When Francois Truffaut died in 1984 at the tragically young age of 52, he left a hole in the world of the cinema that can never be filled. Happily, he also left a series of masterpieces—Jules and Jim, Day for Night, Two English Girls—that will keep his presence, his large and generous soul, with us always.
As it turns out, he left us with something else: a screenplay, written with collaborator Claude de Givray. The Little Thief is a project Truffaut had wanted to make as early as the mid-1960s, when he proposed it as a female version of his first feature, 1959’s The 400 Blows, which was also about a lost, adolescent rebel.
Now The Little Thief has been realized by some of Truffaut’s friends, including Claude Miller, who was Truffaut’s assistant for years before becoming a director himself. Miller does not have the master’s touch, and The Little Thief can’t technically be counted as a Truffaut movie per se. But Miller captures the spirit of his former mentor enough so that Truffaut’s hand is well evident.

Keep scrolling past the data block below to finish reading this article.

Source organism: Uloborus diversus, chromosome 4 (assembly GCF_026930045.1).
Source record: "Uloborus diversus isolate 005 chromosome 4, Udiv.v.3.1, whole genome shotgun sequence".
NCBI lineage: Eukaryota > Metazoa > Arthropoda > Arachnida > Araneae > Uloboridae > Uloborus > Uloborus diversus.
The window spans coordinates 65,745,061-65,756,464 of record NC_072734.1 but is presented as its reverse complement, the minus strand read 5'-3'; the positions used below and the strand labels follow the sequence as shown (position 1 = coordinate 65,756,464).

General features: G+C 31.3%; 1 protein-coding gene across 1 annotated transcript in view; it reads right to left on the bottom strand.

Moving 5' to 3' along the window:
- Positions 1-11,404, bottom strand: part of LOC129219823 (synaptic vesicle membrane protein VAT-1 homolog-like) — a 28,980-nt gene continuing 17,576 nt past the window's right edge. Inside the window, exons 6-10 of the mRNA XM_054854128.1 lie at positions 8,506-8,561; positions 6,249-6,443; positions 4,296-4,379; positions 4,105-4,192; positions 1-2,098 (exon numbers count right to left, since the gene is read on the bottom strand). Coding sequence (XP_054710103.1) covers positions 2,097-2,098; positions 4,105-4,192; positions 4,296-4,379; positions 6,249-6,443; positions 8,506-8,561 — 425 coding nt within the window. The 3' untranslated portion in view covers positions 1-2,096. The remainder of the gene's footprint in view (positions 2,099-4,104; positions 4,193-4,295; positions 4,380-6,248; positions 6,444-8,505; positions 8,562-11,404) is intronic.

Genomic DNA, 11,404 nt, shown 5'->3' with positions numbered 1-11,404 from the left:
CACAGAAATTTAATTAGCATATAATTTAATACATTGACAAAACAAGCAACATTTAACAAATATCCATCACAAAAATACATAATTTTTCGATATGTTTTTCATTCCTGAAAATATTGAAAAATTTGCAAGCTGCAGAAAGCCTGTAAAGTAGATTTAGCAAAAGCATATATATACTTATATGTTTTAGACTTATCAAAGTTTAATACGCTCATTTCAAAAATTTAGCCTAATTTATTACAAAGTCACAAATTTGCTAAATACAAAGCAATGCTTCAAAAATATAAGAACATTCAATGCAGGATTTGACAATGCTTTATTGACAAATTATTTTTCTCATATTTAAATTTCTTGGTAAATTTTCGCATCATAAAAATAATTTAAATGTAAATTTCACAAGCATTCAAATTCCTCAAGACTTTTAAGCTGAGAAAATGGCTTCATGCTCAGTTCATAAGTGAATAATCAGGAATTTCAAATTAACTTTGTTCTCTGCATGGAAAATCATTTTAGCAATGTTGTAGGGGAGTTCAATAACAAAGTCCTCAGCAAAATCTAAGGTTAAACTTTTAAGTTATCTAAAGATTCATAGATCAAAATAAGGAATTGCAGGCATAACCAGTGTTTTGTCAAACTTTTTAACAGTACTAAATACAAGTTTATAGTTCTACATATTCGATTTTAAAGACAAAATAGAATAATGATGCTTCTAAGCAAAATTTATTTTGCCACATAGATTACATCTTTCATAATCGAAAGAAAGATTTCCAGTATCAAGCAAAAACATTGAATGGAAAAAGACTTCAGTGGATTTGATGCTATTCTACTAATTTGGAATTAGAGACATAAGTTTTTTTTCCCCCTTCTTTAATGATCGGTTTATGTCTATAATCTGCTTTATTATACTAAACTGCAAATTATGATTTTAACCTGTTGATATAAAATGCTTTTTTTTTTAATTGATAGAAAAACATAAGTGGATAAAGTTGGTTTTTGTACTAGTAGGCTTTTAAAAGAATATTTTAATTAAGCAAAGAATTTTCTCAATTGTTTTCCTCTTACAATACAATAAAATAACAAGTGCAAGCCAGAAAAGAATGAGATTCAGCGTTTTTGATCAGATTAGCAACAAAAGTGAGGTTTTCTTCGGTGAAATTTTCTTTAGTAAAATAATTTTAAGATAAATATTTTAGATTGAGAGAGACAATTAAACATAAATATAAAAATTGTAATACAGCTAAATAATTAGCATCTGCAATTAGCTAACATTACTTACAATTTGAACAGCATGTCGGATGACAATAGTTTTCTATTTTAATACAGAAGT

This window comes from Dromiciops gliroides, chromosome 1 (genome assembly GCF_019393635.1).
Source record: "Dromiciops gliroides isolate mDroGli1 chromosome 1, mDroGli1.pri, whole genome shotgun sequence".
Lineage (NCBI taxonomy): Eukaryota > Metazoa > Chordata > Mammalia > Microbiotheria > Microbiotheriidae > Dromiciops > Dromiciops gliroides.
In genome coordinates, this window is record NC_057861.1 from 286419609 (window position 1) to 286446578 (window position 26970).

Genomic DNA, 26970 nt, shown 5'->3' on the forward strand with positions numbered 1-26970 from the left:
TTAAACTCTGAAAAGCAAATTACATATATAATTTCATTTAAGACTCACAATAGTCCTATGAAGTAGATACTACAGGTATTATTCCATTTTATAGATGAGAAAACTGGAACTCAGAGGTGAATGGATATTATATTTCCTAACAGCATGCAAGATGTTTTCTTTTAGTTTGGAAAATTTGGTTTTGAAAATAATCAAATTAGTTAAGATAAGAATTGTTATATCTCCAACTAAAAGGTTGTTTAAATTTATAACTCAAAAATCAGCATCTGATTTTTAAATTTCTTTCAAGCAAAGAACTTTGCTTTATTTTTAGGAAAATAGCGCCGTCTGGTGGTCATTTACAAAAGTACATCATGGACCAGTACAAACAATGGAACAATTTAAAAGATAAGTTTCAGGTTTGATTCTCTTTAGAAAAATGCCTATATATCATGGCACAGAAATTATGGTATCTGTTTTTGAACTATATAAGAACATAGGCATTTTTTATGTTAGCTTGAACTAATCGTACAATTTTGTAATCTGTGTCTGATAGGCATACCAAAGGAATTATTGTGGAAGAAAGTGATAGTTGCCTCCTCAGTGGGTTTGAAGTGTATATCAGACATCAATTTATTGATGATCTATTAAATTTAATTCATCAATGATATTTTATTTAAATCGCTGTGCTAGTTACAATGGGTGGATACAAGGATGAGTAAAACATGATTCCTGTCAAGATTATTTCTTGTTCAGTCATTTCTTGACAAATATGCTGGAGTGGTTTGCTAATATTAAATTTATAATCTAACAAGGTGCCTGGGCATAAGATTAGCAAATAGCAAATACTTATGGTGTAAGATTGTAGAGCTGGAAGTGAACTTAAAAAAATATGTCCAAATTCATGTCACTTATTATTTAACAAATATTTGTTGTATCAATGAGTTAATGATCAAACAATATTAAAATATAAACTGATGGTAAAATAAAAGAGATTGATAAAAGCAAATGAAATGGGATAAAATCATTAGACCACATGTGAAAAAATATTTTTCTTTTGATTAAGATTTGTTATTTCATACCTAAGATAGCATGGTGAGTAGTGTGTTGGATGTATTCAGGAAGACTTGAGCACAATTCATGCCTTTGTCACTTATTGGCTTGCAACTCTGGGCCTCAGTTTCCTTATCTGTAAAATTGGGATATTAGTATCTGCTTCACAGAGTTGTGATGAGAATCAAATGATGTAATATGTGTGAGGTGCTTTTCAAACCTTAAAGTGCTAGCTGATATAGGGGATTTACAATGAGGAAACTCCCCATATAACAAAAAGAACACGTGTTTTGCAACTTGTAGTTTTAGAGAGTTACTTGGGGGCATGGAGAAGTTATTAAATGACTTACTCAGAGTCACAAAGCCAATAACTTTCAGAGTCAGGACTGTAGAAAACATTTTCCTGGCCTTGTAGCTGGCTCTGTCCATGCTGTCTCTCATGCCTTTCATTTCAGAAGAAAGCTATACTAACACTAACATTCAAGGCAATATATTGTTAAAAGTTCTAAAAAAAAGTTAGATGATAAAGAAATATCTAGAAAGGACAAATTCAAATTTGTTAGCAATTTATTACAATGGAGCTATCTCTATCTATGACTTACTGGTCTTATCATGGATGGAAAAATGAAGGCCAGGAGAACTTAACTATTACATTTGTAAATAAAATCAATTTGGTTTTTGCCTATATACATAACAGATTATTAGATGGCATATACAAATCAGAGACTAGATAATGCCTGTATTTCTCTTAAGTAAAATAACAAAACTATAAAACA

The protagonist is a 16-year-old named Janine (Charlotte Gainsbourg, an expressive actress whom Truffaut would have adored), abandoned by her parents, who lives with her poor uncle and aunt in the French countryside of the early 1950s. When we first see Janine, she is swiping a carton of Lucky Strikes from an unlocked car. Janine steals things.
This habit gets her sent away to work as a maid. Janine fails in love, first with an older married man (Didier Bezace), then with a teenage rebel (Simon de la Brasse) who has a motorcycle. Her troubles include a stay in reform school, but she is a survivor.
The movie has many wonderful moments, recalling Truffaut’s romantic sensibility: Janine at a movie theater, falling asleep on the shoulder of a stranger who will become her lover; Janine stealing a volume of Victor Hugo from a bookstore; the biker’s trick of flipping cigarettes in his mouth.
Like the hero of The 400 Blows, Janine eventually ends up at the ocean, which she sees for the first time. “I didn’t expect that color,” she says quietly, gazing at the water, perfectly capturing the adolescent’s mix of wonder and disappointment; a moment evocative of Truffaut at his most characteristic. All in all, a perfectly lovely time at the movies.
First published in the Herald, September 1989
A nice movie, though it seems to have been forgotten. Gainsbourg went on to her international career, as could hardly be avoided from the daughter of Serge Gainsbourg and Jane Birkin, including her place in the realm of Lars von Trier.